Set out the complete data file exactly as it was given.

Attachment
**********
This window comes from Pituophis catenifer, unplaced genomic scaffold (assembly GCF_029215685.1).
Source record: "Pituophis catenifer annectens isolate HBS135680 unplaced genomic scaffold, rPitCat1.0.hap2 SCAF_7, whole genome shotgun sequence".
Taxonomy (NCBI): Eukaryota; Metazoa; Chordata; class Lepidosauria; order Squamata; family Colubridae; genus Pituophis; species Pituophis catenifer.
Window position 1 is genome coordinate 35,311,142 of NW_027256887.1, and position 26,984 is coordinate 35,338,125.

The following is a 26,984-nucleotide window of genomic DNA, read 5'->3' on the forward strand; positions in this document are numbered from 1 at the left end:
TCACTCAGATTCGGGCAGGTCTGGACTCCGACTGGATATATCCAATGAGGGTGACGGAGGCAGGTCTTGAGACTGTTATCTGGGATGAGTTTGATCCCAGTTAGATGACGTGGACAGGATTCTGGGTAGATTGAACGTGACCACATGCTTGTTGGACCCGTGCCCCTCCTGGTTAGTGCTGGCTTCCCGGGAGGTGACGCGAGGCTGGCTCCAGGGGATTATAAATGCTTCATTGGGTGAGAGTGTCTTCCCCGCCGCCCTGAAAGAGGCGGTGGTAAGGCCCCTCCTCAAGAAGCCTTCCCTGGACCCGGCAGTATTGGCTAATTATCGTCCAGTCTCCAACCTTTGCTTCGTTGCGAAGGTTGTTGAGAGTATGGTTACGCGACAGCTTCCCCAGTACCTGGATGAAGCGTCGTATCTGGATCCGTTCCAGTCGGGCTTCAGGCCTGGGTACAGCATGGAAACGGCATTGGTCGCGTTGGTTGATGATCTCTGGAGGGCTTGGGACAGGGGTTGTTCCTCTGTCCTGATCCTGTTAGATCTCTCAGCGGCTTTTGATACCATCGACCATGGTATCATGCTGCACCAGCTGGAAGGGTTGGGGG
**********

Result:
This window comes from Pituophis catenifer, unplaced genomic scaffold (assembly GCF_029215685.1).
Source record: "Pituophis catenifer annectens isolate HBS135680 unplaced genomic scaffold, rPitCat1.0.hap2 SCAF_7, whole genome shotgun sequence".
Taxonomy (NCBI): Eukaryota; Metazoa; Chordata; class Lepidosauria; order Squamata; family Colubridae; genus Pituophis; species Pituophis catenifer.
Window position 1 is genome coordinate 35,311,142 of NW_027256887.1, and position 26,984 is coordinate 35,338,125.

The following is a 26,984-nucleotide window of genomic DNA, read 5'->3' on the forward strand; positions in this document are numbered from 1 at the left end:
TCACTCAGATTCGGGCAGGTCTGGACTCCGACTGGATATATCCAATGAGGGTGACGGAGGCAGGTCTTGAGACTGTTATCTGGGATGAGTTTGATCCCAGTTAGATGACGTGGACAGGATTCTGGGTAGATTGAACGTGACCACATGCTTGTTGGACCCGTGCCCCTCCTGGTTAGTGCTGGCTTCCCGGGAGGTGACGCGAGGCTGGCTCCAGGGGATTATAAATGCTTCATTGGGTGAGAGTGTCTTCCCCGCCGCCCTGAAAGAGGCGGTGGTAAGGCCCCTCCTCAAGAAGCCTTCCCTGGACCCGGCAGTATTGGCTAATTATCGTCCAGTCTCCAACCTTTGCTTCGTTGCGAAGGTTGTTGAGAGTATGGTTACGCGACAGCTTCCCCAGTACCTGGATGAAGCGTCGTATCTGGATCCGTTCCAGTCGGGCTTCAGGCCTGGGTACAGCATGGAAACGGCATTGGTCGCGTTGGTTGATGATCTCTGGAGGGCTTGGGACAGGGGTTGTTCCTCTGTCCTGATCCTGTTAGATCTCTCAGCGGCTTTTGATACCATCGACCATGGTATCATGCTGCACCAGCTGGAAGGGTTGGGGG